This article by Marion Nestle provides a short but substantive look into some of the externalized food costs that keep food prices lower than they might otherwise be in a food production system that doesn’t prioritize maximizing economic profits. I was particularly interested in seeing, in cold numerical terms, how external costs factor in (or not) to the prices consumers see on the shelves, especially since these facts came straight from the horse’s mouth. For example: “The CEO of a large U.S. meat company told me that if he raised wages by $3, he could hire locals and not have to deal with immigrant labor. But then he would have to raise the price of his meat by 3 cents per pound (I’m not kidding). That amount, he claimed, would price him out of competitiveness.” Also, “officials of one vegetable-packing company told me that the impressively comprehensive food safety system they instituted in the wake of recalls raised the cost of their products by only one penny a case (I’m not kidding about this, either).” All external costs obviously can’t be quantified, but these tidbits shed some light into the numbers game being played behind closed doors.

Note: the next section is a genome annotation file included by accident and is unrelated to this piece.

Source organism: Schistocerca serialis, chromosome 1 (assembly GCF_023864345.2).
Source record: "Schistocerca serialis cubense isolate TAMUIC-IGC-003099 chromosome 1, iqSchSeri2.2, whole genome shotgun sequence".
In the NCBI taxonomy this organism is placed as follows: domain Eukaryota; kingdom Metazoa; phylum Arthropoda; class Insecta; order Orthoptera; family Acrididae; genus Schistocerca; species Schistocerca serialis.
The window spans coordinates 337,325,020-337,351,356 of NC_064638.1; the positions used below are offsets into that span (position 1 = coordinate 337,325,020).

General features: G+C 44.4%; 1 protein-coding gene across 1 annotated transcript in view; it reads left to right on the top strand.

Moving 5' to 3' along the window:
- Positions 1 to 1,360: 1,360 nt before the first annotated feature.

While I’m still a little uncomfortable with thinking of obesity as a fully fledged public health issue that necessitates government intervention, I can’t deny two things: 1) Right now, “cheap” food equals “junk” food — “high in calories and low in nutritional value”; and 2) “When food is cheap, people eat more of it. Abundant cheap food leads companies to aggressively market their products to be eaten any time, any place and in very large amounts – all of which promote biologically irresistible overeating.” I do believe that a system that churns out unsafe and/or unhealthy food with high external costs because it’s cheaper to do so is unequivocally wrong. If food industries can’t hold themselves accountable to being responsible producers, policy must fill in the gap.